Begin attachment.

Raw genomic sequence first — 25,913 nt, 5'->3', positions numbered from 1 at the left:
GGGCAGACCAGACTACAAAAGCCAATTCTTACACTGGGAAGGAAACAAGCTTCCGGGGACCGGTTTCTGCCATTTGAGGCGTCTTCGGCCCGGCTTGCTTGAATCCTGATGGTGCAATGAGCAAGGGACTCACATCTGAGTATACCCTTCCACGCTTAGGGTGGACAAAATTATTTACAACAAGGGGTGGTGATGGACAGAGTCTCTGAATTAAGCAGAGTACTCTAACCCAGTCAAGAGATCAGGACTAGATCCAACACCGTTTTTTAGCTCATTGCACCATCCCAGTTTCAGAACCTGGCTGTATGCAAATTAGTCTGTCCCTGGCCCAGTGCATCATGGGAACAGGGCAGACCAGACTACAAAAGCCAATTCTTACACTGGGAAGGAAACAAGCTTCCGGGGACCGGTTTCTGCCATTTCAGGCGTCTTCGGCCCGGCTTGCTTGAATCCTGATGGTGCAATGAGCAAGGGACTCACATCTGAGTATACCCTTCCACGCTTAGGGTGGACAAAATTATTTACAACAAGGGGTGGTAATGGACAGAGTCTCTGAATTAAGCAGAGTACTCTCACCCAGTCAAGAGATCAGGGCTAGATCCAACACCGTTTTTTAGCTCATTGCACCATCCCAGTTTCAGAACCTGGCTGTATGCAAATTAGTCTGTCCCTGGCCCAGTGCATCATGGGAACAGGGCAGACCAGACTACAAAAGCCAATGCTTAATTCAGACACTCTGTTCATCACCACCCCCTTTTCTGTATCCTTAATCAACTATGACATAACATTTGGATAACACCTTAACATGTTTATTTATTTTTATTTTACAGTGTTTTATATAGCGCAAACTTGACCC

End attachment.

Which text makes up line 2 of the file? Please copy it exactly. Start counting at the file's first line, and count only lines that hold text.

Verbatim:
GGGCAGACCAGACTACAAAAGCCAATTCTTACACTGGGAAGGAAACAAGCTTCCGGGGACCGGTTTCTGCCATTTGAGGCGTCTTCGGCCCGGCTTGCTTGAATCCTGATGGTGCAATGAGCAAGGGACTCACATCTGAGTATACCCTTCCACGCTTAGGGTGGACAAAATTATTTACAACAAGGGGTGGTGATGGACAGAGTCTCTGAATTAAGCAGAGTACTCTAACCCAGTCAAGAGATCAGGACTAGATCCAACACCGTTTTTTAGCTCATTGCACCATCCCAGTTTCAGAACCTGGCTGTATGCAAATTAGTCTGTCCCTGGCCCAGTGCATCATGGGAACAGGGCAGACCAGACTACAAAAGCCAATTCTTACACTGGGAAGGAAACAAGCTTCCGGGGACCGGTTTCTGCCATTTCAGGCGTCTTCGGCCCGGCTTGCTTGAATCCTGATGGTGCAATGAGCAAGGGACTCACATCTGAGTATACCCTTCCACGCTTAGGGTGGACAAAATTATTTACAACAAGGGGTGGTAATGGACAGAGTCTCTGAATTAAGCAGAGTACTCTCACCCAGTCAAGAGATCAGGGCTAGATCCAACACCGTTTTTTAGCTCATTGCACCATCCCAGTTTCAGAACCTGGCTGTATGCAAATTAGTCTGTCCCTGGCCCAGTGCATCATGGGAACAGGGCAGACCAGACTACAAAAGCCAATGCTTAATTCAGACACTCTGTTCATCACCACCCCCTTTTCTGTATCCTTAATCAACTATGACATAACATTTGGATAACACCTTAACATGTTTATTTATTTTTATTTTACAGTGTTTTATATAGCGCAAACTTGACCC